Finding the age of the entire universe, if indeed it was not eternal, was still harder. One idea was to find the distance to the farthest visible objects, as measured in light-years, since that would tell how many years ago they had emitted the light that was finally reaching us. When Edwin Hubble made such measurements, he discovered a linear relation between the distance and velocity of galaxies — the farther away a galaxy, the faster it was moving away. That suggested an expansion outward from a single original point. The idea of such a cosmic explosion had already been suggested to follow from Einstein’s equations of General Relativity (with all galaxies moving apart from one another as space itself expanded). So the velocity-distance relation could be interpreted to give the age of the entire universe. Because Hubble’s distance estimates during the 1930s were only half what astronomers later worked out, the time scale, as he remarked, "seems suspiciously short — a small fraction of the estimated age of some stars." After other astronomers fixed the error in his distances, they became confident that the universe is indeed expanding. For the corrected timescale fitted quite well with the timescales that others were finding in the evolution of stars, in radioactivity, in geology, and even in biology from estimates of the rate of evolution of species.

To get a more precise answer, astronomers continued to improve measurements of distances to the farthest visible objects, not only galaxies but later supernovae and quasars. They devised several independent ways to determine these distances. Some of the ways gave only a general idea ("billions of light-years") while others gave rough numbers. Another possible way to find the age of the universe was to calculate how long it had taken the oldest visible stars, white dwarfs, to evolve. Still more possibilities came from the discovery in the 1950s of faint radiation remaining from the explosive "Big Bang" at the origin of our universe. Applying fundamental physics to characteristics of this primal radiation, physicists could estimate an age in several different ways.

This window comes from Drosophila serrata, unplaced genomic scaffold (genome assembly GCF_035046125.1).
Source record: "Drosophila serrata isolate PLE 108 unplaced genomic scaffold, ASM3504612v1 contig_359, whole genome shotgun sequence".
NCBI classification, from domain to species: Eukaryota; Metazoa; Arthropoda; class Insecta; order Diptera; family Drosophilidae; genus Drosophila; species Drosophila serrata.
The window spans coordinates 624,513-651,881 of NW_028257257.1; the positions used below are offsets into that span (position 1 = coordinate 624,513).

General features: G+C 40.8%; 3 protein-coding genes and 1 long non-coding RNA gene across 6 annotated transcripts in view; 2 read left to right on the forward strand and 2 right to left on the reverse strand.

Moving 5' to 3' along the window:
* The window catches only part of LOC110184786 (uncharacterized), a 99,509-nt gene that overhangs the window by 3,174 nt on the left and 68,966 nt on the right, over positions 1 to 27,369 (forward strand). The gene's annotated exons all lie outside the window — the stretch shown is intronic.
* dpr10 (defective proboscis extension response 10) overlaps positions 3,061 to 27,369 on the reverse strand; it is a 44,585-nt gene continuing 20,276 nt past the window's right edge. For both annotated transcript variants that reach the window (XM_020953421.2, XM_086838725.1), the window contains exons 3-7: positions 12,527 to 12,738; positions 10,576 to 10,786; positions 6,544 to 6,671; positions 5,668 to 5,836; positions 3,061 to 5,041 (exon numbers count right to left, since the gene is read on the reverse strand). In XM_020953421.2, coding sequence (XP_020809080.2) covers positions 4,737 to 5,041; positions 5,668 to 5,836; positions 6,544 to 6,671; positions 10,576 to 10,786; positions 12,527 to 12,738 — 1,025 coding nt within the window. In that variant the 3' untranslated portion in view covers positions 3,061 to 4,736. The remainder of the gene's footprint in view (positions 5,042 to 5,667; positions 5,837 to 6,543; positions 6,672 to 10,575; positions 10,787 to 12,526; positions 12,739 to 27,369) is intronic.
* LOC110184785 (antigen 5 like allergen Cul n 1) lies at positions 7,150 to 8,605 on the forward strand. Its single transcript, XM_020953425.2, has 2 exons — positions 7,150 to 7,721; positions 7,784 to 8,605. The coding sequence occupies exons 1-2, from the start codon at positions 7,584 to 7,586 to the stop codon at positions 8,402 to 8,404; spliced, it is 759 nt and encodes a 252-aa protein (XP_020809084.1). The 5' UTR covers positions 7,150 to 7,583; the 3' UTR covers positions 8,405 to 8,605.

At first the many independent ways of measuring the age of the universe gave a wide variety of estimates, ranging up to twenty billion years or more, and astronomers argued over whose results were best. But around the end of the twentieth century, the answers began to converge — agreeing on an age in the range of twelve to fifteen billion years. That still left room for vigorous debate. As old tools were refined and yet more new ones were devised, the answer was narrowed down to 13.7 billion years, give or take a few hundred million.

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BACK to Cosmic Journey-a History of Scientific Cosmology:
Expanding Universe - Big Bang - New Tools - Journey Continues